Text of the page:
[Cascavel-pm] Byte code compile parte 2

Christian Reichel chrisreichel em bol.com.br
Quinta Julho 24 15:39:11 CDT 2003

Ola amigos de novo!

Olha o que eu achei, pode ser de agrado de alguns.

Here is a repost of a message from John Macdonald on how
to encrypt a perl script.  I found it useful and thought
you might too.  
Happy coding
edgarm em rpi.edu

Re-Printed with permission of the authors.
Marc Edgar wrote :
|| Greetings,
|| I read your replies about protecting commercial Perl code
|| with great interest.  Could you tell me where I can learn how
|| to do this?
|| Many thanks.
|| Marc Edgar
|| edgarm em rpi.edu

There are two parts involved in doing this.

Building Perl with the ability to decrypt scripts as it
executes them is pretty simple.  Take a look at the Perl
source files: perl.h toke.c and usersub.c
and look for the use of the manifests CRYPTSCRIPT and CRYPTLOCAL.
The first two files, perl.h and toke.c, need no change on your
part - you just have to make sure that toke.c gets compiled with
the option -DCRYPTSCRIPT.  The significant part is in usersub.c.
If you compile it with -DCRYPTSCRIPT, then it will compile in a
very simple decryption routine - every byte has the top bit
flipped, which for normal ascii text means that it is turned on.
This encryption scheme is not very hard to crack, obviously,
which brings us to the more difficult part of the job.

The hard part is choosing an encryption algorithm that is strong
enough for your needs.  Then you would write a piece of C code
and put it into a file called cryptlocal.h and encure that you
compile usersub.c with the options -DCRYPTSCRIPT -DCRYPTLOCAL.
Your cryptlocal.h file must do two things - it must define the
manifest constants CRYPT_MAGIC1 and CRYPT_MAGIC2 and it must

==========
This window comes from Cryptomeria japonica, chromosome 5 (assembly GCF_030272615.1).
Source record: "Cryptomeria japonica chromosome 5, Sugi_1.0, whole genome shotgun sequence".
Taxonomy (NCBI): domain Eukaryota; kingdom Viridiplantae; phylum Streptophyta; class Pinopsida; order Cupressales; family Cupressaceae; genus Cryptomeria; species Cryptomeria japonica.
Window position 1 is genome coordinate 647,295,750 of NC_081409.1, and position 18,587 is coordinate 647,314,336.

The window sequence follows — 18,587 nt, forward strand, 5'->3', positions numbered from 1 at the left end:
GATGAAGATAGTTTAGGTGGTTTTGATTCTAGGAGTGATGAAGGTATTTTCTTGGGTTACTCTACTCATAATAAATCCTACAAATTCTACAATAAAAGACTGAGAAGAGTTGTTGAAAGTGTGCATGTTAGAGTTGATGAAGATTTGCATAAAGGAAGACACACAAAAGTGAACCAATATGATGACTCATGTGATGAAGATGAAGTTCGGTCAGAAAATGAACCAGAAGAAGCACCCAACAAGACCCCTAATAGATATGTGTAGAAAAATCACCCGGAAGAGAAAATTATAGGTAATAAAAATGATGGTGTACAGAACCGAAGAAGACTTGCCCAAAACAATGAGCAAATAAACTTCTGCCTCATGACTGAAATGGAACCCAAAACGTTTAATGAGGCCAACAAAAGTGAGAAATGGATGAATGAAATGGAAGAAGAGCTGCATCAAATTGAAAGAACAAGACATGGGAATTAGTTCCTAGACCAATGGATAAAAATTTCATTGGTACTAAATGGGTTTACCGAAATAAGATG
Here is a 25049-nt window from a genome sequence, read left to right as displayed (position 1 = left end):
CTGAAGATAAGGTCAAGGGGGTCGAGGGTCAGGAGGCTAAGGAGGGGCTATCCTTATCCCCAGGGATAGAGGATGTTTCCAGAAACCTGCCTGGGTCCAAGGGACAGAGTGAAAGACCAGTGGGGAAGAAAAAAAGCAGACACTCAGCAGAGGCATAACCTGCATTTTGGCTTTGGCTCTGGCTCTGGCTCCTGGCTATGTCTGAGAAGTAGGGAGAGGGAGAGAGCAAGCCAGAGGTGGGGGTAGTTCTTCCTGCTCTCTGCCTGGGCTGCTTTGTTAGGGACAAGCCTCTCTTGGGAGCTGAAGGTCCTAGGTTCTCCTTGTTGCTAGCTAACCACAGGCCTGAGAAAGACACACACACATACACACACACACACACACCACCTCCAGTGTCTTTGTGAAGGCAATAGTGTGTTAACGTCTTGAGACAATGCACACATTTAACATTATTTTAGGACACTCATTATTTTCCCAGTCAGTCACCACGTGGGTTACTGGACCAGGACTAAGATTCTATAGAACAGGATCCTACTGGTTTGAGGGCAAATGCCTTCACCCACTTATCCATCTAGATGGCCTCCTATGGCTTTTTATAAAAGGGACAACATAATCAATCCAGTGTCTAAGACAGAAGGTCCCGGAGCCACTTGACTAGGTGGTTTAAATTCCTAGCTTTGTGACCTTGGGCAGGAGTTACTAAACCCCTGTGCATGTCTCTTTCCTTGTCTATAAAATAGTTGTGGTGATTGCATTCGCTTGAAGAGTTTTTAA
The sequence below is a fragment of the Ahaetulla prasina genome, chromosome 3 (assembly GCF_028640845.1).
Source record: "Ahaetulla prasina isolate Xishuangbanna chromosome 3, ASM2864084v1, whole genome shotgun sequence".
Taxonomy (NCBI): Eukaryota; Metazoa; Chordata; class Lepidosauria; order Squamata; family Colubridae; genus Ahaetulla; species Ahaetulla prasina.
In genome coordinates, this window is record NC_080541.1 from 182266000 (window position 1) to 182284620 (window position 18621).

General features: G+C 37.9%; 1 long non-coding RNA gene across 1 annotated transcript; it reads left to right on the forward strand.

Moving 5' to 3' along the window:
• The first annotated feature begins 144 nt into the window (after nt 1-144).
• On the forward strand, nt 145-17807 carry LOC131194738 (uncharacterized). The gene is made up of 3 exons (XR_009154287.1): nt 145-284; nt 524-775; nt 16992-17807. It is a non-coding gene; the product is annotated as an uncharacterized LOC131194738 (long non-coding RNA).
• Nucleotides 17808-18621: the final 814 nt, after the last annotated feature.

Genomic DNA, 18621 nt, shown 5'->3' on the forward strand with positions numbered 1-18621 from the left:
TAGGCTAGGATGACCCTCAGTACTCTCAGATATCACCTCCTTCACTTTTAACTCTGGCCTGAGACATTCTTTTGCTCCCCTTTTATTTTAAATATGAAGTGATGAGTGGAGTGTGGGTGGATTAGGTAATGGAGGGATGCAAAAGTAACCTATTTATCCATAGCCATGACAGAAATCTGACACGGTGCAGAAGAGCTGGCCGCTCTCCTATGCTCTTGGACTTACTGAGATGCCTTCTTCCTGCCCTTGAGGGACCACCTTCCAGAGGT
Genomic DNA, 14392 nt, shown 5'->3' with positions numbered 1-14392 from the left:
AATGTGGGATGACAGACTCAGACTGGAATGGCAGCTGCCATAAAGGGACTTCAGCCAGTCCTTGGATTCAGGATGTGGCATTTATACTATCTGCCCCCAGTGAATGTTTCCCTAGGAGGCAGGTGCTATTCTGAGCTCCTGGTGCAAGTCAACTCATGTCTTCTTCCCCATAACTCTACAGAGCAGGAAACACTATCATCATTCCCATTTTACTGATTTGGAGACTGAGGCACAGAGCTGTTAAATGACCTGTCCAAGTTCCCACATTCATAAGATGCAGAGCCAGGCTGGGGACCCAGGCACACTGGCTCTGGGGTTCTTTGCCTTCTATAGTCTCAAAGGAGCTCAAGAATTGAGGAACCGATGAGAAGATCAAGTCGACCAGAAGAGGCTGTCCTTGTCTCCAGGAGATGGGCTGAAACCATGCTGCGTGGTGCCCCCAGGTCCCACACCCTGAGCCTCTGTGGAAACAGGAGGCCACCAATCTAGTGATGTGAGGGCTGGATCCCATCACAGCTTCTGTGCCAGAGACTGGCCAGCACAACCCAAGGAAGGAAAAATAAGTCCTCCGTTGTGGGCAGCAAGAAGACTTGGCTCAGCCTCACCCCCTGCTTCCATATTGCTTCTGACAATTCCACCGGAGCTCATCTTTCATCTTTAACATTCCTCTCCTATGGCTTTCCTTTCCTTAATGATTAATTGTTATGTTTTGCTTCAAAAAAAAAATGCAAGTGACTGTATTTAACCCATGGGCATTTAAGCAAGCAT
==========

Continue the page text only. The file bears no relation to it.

provide a subroutine cryptfilter which takes FILE * argument,
reads in the remainder of that file, and decrypts it.  (If you
look in usersub.c at what happens if CRYPTLOCAL is not defined,
it gives you a template for what your code in cryptlocal.h must
look like to usersub.c when it gets included.  You would also
have to write a separate program that takes a script, copies
some portion of it without encrypting (like the leading #! line
for instance) and then write out the two CRYPT_MAGIC characters
and then write out the rest of the script in encrypted form.
The code in usersub.c already provides the cryptswitch function
called from toke.c - its job is to check for the CRYPT_MAGIC
characters and if they are found, fork off a process to run
your cryptfilter subroutine to decrypt the rest of the input
file.  It prevents an obvious security breaking trick by just
quiting if debugging it turned on.  I won't guarantee there
aren't any other holes that would allow somebody to break the
security without applying crypto-analysis to the encrypted
scripts - in fact, I am certain that it can be done.  So, if your
scripts are going to be worth millions of dollars to someone who
breaks the encryption, then you probably should consider going
a different route.  However, given a good choice of encryption
algorithm, this mechanism provides a fairly good barrier to
reading your scripts.

The reason I chose such a trivial encryption routine to be the
standard one included in the Perl distribution is that the routine
in the distribution is publicly readable code and vulnerable to
analysis by many people.  If there was a "pretty good" routine
provided, then many people might choose to use it.  It is a lot
more tempting for a cracker to spend some time trying to break
a code for which he has the source and which he knows is going to
be used by many people, than it is for him to try and break a code
that he doesn't have source to and which is different from the
code used by any other organization.

By the way, Larry has some neat tools to support the make procedure
that lend themselves really well to supporting this sort of addition.

If you have a script that looks like:

    # cryptbuild
    toke_cflags='ccflags="$ccflags -DCRYPTSCRIPT"'
    ttoke_cflags='ccflags="$ccflags -DCRYPTSCRIPT"'
    usersub_cflags='ccflags="$ccflags -DCRYPTSCRIPT -DCRYPTLOCAL"'
    export toke_cflags ttoke_cflags usersub_cflags
    make $*

then to have your own ready to go Perl source, you just take the
standard Perl source, and add this script (call it cryptbuild) and
the file cryptlocal.h that you made before.  When you are ready to
build Perl on your customer's site, copy on that source tree and
then whenever your would have typed "make something" you just use
"cryptbuild something" instead.  For example,

    cryptbuild depend all test

When you have finished compiling Perl, you just remove the cryptlocal.h
file and the usersub.o module and you can leave the rest of the source
behind for your customers to use as they wish.

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